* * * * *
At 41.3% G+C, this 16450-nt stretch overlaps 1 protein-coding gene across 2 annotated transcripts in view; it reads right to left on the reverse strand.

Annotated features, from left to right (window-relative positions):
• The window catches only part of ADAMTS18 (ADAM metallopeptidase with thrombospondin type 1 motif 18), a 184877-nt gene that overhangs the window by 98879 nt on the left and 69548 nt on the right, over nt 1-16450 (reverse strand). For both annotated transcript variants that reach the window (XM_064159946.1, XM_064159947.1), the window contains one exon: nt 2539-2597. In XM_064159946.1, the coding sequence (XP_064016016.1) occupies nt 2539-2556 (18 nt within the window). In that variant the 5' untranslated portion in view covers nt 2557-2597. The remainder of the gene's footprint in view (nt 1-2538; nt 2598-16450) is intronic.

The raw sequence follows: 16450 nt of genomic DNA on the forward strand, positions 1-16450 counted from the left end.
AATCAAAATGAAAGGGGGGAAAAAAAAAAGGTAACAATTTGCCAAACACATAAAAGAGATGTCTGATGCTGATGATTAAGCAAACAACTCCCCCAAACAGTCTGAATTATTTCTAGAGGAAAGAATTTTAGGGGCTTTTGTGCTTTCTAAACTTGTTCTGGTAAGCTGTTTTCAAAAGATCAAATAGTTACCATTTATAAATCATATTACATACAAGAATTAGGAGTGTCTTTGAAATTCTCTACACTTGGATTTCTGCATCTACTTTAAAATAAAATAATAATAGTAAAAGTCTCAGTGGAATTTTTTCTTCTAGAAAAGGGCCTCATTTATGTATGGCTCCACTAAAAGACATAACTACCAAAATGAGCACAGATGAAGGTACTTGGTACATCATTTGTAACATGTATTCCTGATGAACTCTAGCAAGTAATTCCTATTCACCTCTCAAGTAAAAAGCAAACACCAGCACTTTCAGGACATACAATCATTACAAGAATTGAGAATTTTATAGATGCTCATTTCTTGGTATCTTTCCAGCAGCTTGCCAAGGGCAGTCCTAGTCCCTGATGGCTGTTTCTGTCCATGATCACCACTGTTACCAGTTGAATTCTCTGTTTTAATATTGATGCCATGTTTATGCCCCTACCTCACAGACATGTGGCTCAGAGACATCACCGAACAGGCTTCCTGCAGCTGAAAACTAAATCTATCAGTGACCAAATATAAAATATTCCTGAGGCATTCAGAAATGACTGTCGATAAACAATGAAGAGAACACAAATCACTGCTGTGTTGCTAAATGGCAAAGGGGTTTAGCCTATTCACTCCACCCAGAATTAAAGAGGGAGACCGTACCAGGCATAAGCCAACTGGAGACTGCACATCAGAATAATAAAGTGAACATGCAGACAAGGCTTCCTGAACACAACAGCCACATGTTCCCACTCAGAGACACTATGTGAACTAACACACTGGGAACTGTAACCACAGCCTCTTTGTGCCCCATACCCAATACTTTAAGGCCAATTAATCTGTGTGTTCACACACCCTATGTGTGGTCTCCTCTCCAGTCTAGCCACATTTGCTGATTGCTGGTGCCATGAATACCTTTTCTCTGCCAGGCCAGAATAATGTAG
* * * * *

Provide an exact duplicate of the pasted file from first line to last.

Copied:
At 41.3% G+C, this 16450-nt stretch overlaps 1 protein-coding gene across 2 annotated transcripts in view; it reads right to left on the reverse strand.

Annotated features, from left to right (window-relative positions):
• The window catches only part of ADAMTS18 (ADAM metallopeptidase with thrombospondin type 1 motif 18), a 184877-nt gene that overhangs the window by 98879 nt on the left and 69548 nt on the right, over nt 1-16450 (reverse strand). For both annotated transcript variants that reach the window (XM_064159946.1, XM_064159947.1), the window contains one exon: nt 2539-2597. In XM_064159946.1, the coding sequence (XP_064016016.1) occupies nt 2539-2556 (18 nt within the window). In that variant the 5' untranslated portion in view covers nt 2557-2597. The remainder of the gene's footprint in view (nt 1-2538; nt 2598-16450) is intronic.

The raw sequence follows: 16450 nt of genomic DNA on the forward strand, positions 1-16450 counted from the left end.
AATCAAAATGAAAGGGGGGAAAAAAAAAAGGTAACAATTTGCCAAACACATAAAAGAGATGTCTGATGCTGATGATTAAGCAAACAACTCCCCCAAACAGTCTGAATTATTTCTAGAGGAAAGAATTTTAGGGGCTTTTGTGCTTTCTAAACTTGTTCTGGTAAGCTGTTTTCAAAAGATCAAATAGTTACCATTTATAAATCATATTACATACAAGAATTAGGAGTGTCTTTGAAATTCTCTACACTTGGATTTCTGCATCTACTTTAAAATAAAATAATAATAGTAAAAGTCTCAGTGGAATTTTTTCTTCTAGAAAAGGGCCTCATTTATGTATGGCTCCACTAAAAGACATAACTACCAAAATGAGCACAGATGAAGGTACTTGGTACATCATTTGTAACATGTATTCCTGATGAACTCTAGCAAGTAATTCCTATTCACCTCTCAAGTAAAAAGCAAACACCAGCACTTTCAGGACATACAATCATTACAAGAATTGAGAATTTTATAGATGCTCATTTCTTGGTATCTTTCCAGCAGCTTGCCAAGGGCAGTCCTAGTCCCTGATGGCTGTTTCTGTCCATGATCACCACTGTTACCAGTTGAATTCTCTGTTTTAATATTGATGCCATGTTTATGCCCCTACCTCACAGACATGTGGCTCAGAGACATCACCGAACAGGCTTCCTGCAGCTGAAAACTAAATCTATCAGTGACCAAATATAAAATATTCCTGAGGCATTCAGAAATGACTGTCGATAAACAATGAAGAGAACACAAATCACTGCTGTGTTGCTAAATGGCAAAGGGGTTTAGCCTATTCACTCCACCCAGAATTAAAGAGGGAGACCGTACCAGGCATAAGCCAACTGGAGACTGCACATCAGAATAATAAAGTGAACATGCAGACAAGGCTTCCTGAACACAACAGCCACATGTTCCCACTCAGAGACACTATGTGAACTAACACACTGGGAACTGTAACCACAGCCTCTTTGTGCCCCATACCCAATACTTTAAGGCCAATTAATCTGTGTGTTCACACACCCTATGTGTGGTCTCCTCTCCAGTCTAGCCACATTTGCTGATTGCTGGTGCCATGAATACCTTTTCTCTGCCAGGCCAGAATAATGTAG